By Basil Fernando –
The United Nations High Commissioner for Human Rights, Ms. Navanethem Pillay, on February 11, 2013 issued the Report of the Office of the United Nations High Commissioner for Human Rights on advice and technical assistance for the Government of Sri Lanka on promoting reconciliation and accountability in Sri Lanka. This report is in terms of Resolution 19/2 of the Human Rights Council and in preparation for the debate on the resolution which will take place in Geneva in March of this year. The Sri Lankan government has virtually dismissed the report and yesterday (February 14) the government spokesman, when answering a media question about the report said that with regard to internal matters and matters relating to the Constitution the government is not answerable to anybody.
Reviewing the recommendations of the Lessons Learnt and Reconciliation Commission (LLRC) the High Commissioner has highlighted the following areas of concern: The rule of law and the administration of justice; credible investigations of widespread allegations of extrajudicial killings and enforced disappearances; detention policies; internal displacement and land issues; the right to freedom of opinion and expression; demilitarization and reconciliation and reparation.
The High Commissioner has rightly raised the rule of law and the administration of justice as the first issues in her list of concerns. In her opening paragraph Ms. Pillay states:
In its report, the Lessons Learnt and Reconciliation Commission stress that an independent judiciary, transparent legal process and strict adherence to the rule of law are essential for peace and stability.
This statement alone suffices to sum up the lack of any prospect of a genuine or fruitful dialogue between the High Commissioner’s Office as well as the Human Rights Council by the Sri Lankan government. Quite simply, the problem of the rule of law and the administration of justice are problems that arise from the very nature and the structure of the political system of Sri Lanka. The government of Sri Lanka relies completely on the system of governance which has been developed as a system where the executive president has absolute power. To question that is to question the very basis of the Mahinda Rajapaksa regime. Naturally the regime will resist any kind of challenge to the manner in which it rules Sri Lanka as interference into the internal affairs of the country.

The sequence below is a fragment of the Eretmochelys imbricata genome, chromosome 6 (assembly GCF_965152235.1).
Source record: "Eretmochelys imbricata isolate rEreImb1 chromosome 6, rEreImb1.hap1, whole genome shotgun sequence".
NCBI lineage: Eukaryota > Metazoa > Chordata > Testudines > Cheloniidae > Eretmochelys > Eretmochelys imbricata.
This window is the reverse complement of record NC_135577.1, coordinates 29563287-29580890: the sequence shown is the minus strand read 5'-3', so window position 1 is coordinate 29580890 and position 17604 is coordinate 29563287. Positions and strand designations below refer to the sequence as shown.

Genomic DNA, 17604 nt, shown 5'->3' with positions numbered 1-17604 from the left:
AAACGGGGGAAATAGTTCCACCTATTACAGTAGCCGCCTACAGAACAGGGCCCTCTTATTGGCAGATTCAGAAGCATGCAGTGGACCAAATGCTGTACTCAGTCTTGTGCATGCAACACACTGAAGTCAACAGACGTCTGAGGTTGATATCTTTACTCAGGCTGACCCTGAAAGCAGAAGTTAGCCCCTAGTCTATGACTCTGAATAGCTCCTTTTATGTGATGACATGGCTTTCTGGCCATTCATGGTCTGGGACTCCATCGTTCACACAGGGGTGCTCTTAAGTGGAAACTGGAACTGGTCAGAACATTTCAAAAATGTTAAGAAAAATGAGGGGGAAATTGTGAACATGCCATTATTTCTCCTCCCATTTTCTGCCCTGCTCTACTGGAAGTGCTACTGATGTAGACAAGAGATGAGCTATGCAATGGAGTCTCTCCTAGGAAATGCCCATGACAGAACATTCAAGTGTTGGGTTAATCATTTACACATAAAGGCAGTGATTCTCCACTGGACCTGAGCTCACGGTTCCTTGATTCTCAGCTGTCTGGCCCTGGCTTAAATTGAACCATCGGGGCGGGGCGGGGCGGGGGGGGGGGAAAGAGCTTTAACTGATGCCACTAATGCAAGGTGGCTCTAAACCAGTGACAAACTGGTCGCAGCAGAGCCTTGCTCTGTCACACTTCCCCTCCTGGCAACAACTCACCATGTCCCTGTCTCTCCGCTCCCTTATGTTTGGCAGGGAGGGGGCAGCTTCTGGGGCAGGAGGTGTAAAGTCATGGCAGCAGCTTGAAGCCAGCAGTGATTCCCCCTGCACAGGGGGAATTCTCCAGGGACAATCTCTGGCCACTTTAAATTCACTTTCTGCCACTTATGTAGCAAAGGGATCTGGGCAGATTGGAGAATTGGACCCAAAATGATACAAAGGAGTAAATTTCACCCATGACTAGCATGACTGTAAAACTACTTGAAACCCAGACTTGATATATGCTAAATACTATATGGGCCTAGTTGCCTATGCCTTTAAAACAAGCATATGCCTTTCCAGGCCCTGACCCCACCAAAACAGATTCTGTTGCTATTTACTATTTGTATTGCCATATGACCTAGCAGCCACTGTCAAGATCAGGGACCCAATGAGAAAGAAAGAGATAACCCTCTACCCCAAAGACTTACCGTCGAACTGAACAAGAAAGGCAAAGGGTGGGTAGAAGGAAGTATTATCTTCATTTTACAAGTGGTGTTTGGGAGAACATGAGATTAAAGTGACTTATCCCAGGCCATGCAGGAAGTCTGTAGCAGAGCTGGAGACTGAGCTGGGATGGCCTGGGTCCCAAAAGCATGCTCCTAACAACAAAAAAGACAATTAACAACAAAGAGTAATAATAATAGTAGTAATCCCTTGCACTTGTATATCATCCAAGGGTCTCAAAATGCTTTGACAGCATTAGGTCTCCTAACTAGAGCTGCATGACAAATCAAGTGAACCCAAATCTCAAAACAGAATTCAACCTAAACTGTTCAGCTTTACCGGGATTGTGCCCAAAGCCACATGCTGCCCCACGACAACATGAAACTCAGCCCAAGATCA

Thus, the discourse on Resolution 19/2 begins in a deadlock. All the problems that the High Commissioner has highlighted from the recommendations of the LLRC are issues that challenge what the government has been doing on the basis of its interpretation of the 1978 Constitution, which is further strengthened by the 18th Amendment to that Constitution. The government’s express wish is to go even further and to perfect the powers of the executive president as the absolute ruler. This position is in direct conflict with the issues raised by the High Commissioner as well as the movers of Resolution 19/2.
There is no way to get around this fundamental conflict between the nature and the structure of the Sri Lankan government and the fundamental issues raised by Resolution 19/2. The Mahinda Rajapaksa regime operates on the basis that the rule of law and the administration of justice are of no concern to the government. Anyone who does not understand this fact simply has no grasp of the operation of the political system in Sri Lanka at all.
The government has illustrated its approach to the rule of law and the administration of justice in the manner in which it acted and continues to act in relation to the impeachment of the Chief Justice, Shirani Bandaranayake, and the appointment of the new chief justice. To all those who raised their concerns from among the local community, as well as from all the authoritative international agencies, the government stated in plain language, “Just go to hell”.